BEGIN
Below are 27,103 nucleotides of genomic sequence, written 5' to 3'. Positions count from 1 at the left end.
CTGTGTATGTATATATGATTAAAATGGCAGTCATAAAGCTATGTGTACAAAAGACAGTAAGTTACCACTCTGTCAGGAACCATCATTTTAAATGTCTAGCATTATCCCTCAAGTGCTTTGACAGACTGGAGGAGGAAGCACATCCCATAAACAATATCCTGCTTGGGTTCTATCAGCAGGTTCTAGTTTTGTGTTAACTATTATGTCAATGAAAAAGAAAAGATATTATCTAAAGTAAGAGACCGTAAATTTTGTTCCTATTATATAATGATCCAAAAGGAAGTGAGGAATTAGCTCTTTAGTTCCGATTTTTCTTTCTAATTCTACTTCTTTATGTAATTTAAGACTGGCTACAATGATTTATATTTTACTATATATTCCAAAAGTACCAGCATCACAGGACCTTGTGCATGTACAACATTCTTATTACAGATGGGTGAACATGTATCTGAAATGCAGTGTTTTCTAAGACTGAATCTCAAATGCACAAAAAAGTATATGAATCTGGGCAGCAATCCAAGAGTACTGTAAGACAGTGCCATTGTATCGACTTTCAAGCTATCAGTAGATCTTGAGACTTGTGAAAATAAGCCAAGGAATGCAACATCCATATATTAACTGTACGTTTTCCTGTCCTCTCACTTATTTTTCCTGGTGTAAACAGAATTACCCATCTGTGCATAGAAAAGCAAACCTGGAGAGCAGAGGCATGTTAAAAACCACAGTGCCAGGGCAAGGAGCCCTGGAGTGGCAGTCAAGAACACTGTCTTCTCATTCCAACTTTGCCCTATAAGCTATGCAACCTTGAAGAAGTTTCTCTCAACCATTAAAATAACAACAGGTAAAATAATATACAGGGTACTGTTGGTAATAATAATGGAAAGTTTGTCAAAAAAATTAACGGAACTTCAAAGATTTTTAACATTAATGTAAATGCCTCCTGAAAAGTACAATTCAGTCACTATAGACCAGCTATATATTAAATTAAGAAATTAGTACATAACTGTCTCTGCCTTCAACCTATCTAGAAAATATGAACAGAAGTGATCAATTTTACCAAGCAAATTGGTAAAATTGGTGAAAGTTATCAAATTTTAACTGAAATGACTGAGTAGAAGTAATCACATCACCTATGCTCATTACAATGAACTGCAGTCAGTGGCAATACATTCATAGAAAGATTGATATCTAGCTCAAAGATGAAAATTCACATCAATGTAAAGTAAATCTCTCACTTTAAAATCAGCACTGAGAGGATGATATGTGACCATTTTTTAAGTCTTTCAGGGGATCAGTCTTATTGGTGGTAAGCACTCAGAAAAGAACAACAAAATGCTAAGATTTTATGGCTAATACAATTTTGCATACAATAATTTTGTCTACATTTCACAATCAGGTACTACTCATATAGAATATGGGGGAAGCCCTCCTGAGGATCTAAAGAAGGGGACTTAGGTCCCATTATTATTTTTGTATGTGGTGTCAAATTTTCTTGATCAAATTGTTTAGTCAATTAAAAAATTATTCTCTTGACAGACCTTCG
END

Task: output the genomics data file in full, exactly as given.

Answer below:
Below are 27,103 nucleotides of genomic sequence, written 5' to 3'. Positions count from 1 at the left end.
CTGTGTATGTATATATGATTAAAATGGCAGTCATAAAGCTATGTGTACAAAAGACAGTAAGTTACCACTCTGTCAGGAACCATCATTTTAAATGTCTAGCATTATCCCTCAAGTGCTTTGACAGACTGGAGGAGGAAGCACATCCCATAAACAATATCCTGCTTGGGTTCTATCAGCAGGTTCTAGTTTTGTGTTAACTATTATGTCAATGAAAAAGAAAAGATATTATCTAAAGTAAGAGACCGTAAATTTTGTTCCTATTATATAATGATCCAAAAGGAAGTGAGGAATTAGCTCTTTAGTTCCGATTTTTCTTTCTAATTCTACTTCTTTATGTAATTTAAGACTGGCTACAATGATTTATATTTTACTATATATTCCAAAAGTACCAGCATCACAGGACCTTGTGCATGTACAACATTCTTATTACAGATGGGTGAACATGTATCTGAAATGCAGTGTTTTCTAAGACTGAATCTCAAATGCACAAAAAAGTATATGAATCTGGGCAGCAATCCAAGAGTACTGTAAGACAGTGCCATTGTATCGACTTTCAAGCTATCAGTAGATCTTGAGACTTGTGAAAATAAGCCAAGGAATGCAACATCCATATATTAACTGTACGTTTTCCTGTCCTCTCACTTATTTTTCCTGGTGTAAACAGAATTACCCATCTGTGCATAGAAAAGCAAACCTGGAGAGCAGAGGCATGTTAAAAACCACAGTGCCAGGGCAAGGAGCCCTGGAGTGGCAGTCAAGAACACTGTCTTCTCATTCCAACTTTGCCCTATAAGCTATGCAACCTTGAAGAAGTTTCTCTCAACCATTAAAATAACAACAGGTAAAATAATATACAGGGTACTGTTGGTAATAATAATGGAAAGTTTGTCAAAAAAATTAACGGAACTTCAAAGATTTTTAACATTAATGTAAATGCCTCCTGAAAAGTACAATTCAGTCACTATAGACCAGCTATATATTAAATTAAGAAATTAGTACATAACTGTCTCTGCCTTCAACCTATCTAGAAAATATGAACAGAAGTGATCAATTTTACCAAGCAAATTGGTAAAATTGGTGAAAGTTATCAAATTTTAACTGAAATGACTGAGTAGAAGTAATCACATCACCTATGCTCATTACAATGAACTGCAGTCAGTGGCAATACATTCATAGAAAGATTGATATCTAGCTCAAAGATGAAAATTCACATCAATGTAAAGTAAATCTCTCACTTTAAAATCAGCACTGAGAGGATGATATGTGACCATTTTTTAAGTCTTTCAGGGGATCAGTCTTATTGGTGGTAAGCACTCAGAAAAGAACAACAAAATGCTAAGATTTTATGGCTAATACAATTTTGCATACAATAATTTTGTCTACATTTCACAATCAGGTACTACTCATATAGAATATGGGGGAAGCCCTCCTGAGGATCTAAAGAAGGGGACTTAGGTCCCATTATTATTTTTGTATGTGGTGTCAAATTTTCTTGATCAAATTGTTTAGTCAATTAAAAAATTATTCTCTTGACAGACCTTCG